In the midst of another dramatic week in Scottish football, one of Steve Clarke’s World Cup hopefuls posted a reminder he is still very much alive and well.
A cult hero among Arsenal’s fans for his commitment, all-action style and – on one memorable occasion – choice of a Tesco plastic bag over Gucci or Louis Vuitton as a match-day accessory, Kieran Tierney had been notable by his absence.
Prior to his return against Everton last Monday night – in which he stormed down the left wing to set up Martin Odegaard for his goal – KT had missed the Gunners’ previous six Premier League games.
The first couple, against Aston Villa and Leicester City, can be written off as injury-related as he had badly bruised his ankle in training.
The next four, however, came down to manager Mikel Arteta’s desire to stick with the man who had impressed when he came in to replace Tierney, Nuno Tavares.
With Arsenal having signed the Portuguese Under-21 internationalist for £8million from Benfica in the summer, specifically to provide competition at left-back, the strategy might sound straightforward enough.
What surprised all those who follow the London club – and will have potentially alarmed the Scotland manager – was the fact Tavares committed a serious mistake in the loss to Liverpool in the middle of the run.
The 21-year-old effectively provided an assist for Diogo Jota for the Reds’ second, a goal that gave Jurgen Klopp’s men the platform to kick on and race to a 4-0 win.
Given his age and comparative lack of experience, easing him out in the next game in favour of Tierney was the obvious move.
The club, after all, paid £25m for the Scot when taking him south from Celtic in 2019, and he was comfortably one of their best players last season.
Thanks, too, to a typically-bullish display for Scotland in the 2-0 win in Moldova a few days prior to the Anfield game, his fitness to play was not in question.
But Arteta opted again to start the left-back he signed over the one he inherited on his appointment, sparking a heated debate.
Martin Keown, one of Arsenal’s Invincibles and now an influential commentator on the club’s business, was quick to read the tea leaves – and wasn’t sure he liked what he was seeing.
Describing Tierney’s continued absence from the side as “a mystery”, he said he feared there was”a problem brewing”.
While the 24-year-old was very much the leader he and the supporters had been waiting for, he fretted the manager might not believe in him as much they did.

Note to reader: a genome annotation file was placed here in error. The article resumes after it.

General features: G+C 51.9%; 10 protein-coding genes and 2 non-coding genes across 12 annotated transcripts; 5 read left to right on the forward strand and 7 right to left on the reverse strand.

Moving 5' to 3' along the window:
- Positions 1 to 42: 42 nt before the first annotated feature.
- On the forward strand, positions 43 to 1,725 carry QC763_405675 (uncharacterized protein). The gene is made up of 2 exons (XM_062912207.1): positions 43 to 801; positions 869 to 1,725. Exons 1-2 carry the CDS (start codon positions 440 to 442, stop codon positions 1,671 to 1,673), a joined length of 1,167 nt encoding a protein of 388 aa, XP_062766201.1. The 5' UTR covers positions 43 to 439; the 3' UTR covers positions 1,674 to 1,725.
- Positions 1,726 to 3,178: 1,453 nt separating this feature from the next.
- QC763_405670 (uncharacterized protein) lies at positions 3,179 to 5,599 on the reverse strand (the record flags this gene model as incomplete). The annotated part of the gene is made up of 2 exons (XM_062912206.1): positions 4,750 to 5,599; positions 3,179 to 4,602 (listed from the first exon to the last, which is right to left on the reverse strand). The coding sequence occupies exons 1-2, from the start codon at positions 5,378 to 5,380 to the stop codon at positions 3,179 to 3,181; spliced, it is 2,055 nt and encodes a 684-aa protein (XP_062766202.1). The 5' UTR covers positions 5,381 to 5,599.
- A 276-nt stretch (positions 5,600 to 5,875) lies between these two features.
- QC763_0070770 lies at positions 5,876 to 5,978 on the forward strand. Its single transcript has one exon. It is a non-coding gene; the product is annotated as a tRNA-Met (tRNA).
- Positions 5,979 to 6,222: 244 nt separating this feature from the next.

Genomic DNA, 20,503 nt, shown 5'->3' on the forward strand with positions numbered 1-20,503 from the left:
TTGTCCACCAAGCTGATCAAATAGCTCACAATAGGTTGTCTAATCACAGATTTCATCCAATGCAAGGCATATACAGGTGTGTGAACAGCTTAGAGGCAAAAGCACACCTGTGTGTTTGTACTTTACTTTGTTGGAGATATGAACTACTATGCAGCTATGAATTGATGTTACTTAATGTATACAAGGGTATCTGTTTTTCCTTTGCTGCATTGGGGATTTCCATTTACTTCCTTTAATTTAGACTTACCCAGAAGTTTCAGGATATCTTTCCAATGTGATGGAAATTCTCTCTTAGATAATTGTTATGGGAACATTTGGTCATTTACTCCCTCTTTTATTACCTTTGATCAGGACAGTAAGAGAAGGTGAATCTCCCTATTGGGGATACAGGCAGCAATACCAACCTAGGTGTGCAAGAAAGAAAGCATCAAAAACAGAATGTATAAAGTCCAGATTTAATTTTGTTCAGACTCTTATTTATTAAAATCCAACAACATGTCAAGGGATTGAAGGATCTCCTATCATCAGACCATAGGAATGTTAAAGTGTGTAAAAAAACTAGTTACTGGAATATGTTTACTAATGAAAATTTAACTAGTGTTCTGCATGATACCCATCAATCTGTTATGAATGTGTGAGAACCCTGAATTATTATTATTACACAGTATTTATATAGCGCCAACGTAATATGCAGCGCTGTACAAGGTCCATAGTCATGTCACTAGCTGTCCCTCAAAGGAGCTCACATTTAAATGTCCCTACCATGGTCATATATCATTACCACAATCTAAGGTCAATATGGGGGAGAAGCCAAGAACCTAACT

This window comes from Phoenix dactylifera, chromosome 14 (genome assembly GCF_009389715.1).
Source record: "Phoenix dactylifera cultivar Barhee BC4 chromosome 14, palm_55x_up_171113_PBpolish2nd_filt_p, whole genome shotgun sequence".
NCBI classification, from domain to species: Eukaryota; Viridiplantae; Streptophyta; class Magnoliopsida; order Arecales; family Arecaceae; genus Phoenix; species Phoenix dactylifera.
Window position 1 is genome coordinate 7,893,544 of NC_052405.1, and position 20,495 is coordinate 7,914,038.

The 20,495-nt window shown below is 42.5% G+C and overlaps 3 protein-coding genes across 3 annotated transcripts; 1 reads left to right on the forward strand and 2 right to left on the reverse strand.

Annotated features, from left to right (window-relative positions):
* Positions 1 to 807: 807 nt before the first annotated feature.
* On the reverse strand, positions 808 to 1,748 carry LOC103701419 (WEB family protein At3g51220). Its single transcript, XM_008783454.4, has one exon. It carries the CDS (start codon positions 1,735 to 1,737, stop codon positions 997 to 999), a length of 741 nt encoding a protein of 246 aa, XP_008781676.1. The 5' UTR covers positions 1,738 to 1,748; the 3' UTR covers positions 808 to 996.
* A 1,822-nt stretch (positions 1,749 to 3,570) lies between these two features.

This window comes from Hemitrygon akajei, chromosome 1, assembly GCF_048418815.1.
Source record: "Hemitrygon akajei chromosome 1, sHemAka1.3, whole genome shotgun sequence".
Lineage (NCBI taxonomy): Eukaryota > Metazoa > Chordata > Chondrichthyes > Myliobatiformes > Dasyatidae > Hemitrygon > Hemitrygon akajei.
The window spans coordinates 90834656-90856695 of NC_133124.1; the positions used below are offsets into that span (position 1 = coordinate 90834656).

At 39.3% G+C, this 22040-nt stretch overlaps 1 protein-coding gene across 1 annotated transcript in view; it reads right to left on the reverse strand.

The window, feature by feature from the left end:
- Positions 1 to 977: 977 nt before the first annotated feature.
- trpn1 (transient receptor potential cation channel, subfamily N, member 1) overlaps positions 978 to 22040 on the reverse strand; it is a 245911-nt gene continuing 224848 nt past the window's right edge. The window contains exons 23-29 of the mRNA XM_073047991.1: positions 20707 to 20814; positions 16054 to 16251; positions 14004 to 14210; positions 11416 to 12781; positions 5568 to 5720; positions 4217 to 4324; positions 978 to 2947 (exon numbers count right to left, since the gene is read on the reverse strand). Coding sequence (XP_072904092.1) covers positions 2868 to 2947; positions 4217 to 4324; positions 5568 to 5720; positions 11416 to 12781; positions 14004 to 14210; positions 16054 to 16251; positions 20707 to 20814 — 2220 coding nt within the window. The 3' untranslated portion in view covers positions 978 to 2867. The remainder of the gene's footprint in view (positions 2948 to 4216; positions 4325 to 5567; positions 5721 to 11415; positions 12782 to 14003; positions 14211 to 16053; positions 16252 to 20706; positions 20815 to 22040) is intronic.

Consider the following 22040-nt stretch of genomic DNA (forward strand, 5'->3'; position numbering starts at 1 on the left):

Another pundit, former Aston Villa and England forward, Gabby Agbonlahor, pointed up one possible point in Tavares’ favour, arguing that he was quicker than Tierney.
The Scot, he said, was a better defender than his rival – an important plus, given the quality of wide players Arsenal encounter in the Premier League.
When he replaced Tierney for the final half-hour against Everton, Tavares was not at his best and, on one occasion, was clearly bawled out by his goalkeeper, Aaron Ramsdale, for allowing a cross in.
While the mental strength of the Portuguese has yet to be determined, Tierney’s is there for all to see.
At Arsenal, he has worked his way through a serious injury, and the early departure from the club of Unai Emery – the man who signed him – to impose his personality on the team.
With Scotland, he has not just survived, but thrived in a situation where he has had Champions League winner, Andy Robertson, ahead of him in his favoured position.
It spoke volumes of Clarke’s respect for Tierney’s quality that he rejigged the team to find a system that could accommodate both players.
That could also be seen as a payback for the player’s attitude in the dark blue of his country, where he has been happy to slot in as the left of a back three and, when asked, even gave it a go at right-back.
In the unlikely event of Arteta choosing to freeze him out in the longer term in favour of Tavares, that inner strength will see Tierney through.
Equally, he is under contract until 2026, but would not look to stay somewhere he was not wanted.
Not when there would be plenty of exciting challenges to be had elsewhere, and a host of managers – here and abroad – eager to have KT giving his all for their team.
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